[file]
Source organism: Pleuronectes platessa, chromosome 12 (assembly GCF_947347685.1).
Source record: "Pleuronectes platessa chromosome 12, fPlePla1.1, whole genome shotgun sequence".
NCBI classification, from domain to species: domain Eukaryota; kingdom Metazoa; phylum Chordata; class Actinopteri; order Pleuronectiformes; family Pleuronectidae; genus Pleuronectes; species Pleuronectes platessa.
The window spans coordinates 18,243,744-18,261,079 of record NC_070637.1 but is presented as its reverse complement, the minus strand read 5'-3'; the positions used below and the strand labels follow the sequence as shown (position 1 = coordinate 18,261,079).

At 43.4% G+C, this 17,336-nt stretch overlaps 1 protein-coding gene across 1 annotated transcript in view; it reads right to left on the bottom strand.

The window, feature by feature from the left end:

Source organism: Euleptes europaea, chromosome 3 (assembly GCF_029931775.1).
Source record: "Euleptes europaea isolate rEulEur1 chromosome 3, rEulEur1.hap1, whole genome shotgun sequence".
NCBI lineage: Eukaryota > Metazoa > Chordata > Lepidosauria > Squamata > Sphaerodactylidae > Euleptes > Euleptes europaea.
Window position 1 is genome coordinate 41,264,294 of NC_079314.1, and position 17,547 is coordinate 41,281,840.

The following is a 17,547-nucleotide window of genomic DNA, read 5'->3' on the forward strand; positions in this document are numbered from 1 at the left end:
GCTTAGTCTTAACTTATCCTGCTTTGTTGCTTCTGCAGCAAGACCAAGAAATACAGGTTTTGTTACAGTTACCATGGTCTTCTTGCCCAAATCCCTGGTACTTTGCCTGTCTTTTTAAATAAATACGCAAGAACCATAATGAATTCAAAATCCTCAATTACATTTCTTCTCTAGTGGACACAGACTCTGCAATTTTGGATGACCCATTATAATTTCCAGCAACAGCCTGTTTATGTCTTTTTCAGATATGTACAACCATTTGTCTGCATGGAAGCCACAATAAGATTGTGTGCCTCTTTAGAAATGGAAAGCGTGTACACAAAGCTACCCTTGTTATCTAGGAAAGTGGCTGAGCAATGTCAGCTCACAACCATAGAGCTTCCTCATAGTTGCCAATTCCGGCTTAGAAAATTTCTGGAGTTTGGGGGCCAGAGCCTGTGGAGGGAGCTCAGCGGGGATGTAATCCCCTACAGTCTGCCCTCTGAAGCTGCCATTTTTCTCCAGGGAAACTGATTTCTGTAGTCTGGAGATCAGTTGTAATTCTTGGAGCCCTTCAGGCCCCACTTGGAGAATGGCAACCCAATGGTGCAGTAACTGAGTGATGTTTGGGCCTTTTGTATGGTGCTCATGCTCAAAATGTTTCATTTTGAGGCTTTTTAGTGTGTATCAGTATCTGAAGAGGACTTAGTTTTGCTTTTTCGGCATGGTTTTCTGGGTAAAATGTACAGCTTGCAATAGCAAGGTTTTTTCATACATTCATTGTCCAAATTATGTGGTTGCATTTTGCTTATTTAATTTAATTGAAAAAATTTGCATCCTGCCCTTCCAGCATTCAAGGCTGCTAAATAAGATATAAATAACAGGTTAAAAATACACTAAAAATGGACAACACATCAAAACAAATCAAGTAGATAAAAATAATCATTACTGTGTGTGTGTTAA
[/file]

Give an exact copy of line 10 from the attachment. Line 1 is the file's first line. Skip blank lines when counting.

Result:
Window position 1 is genome coordinate 41,264,294 of NC_079314.1, and position 17,547 is coordinate 41,281,840.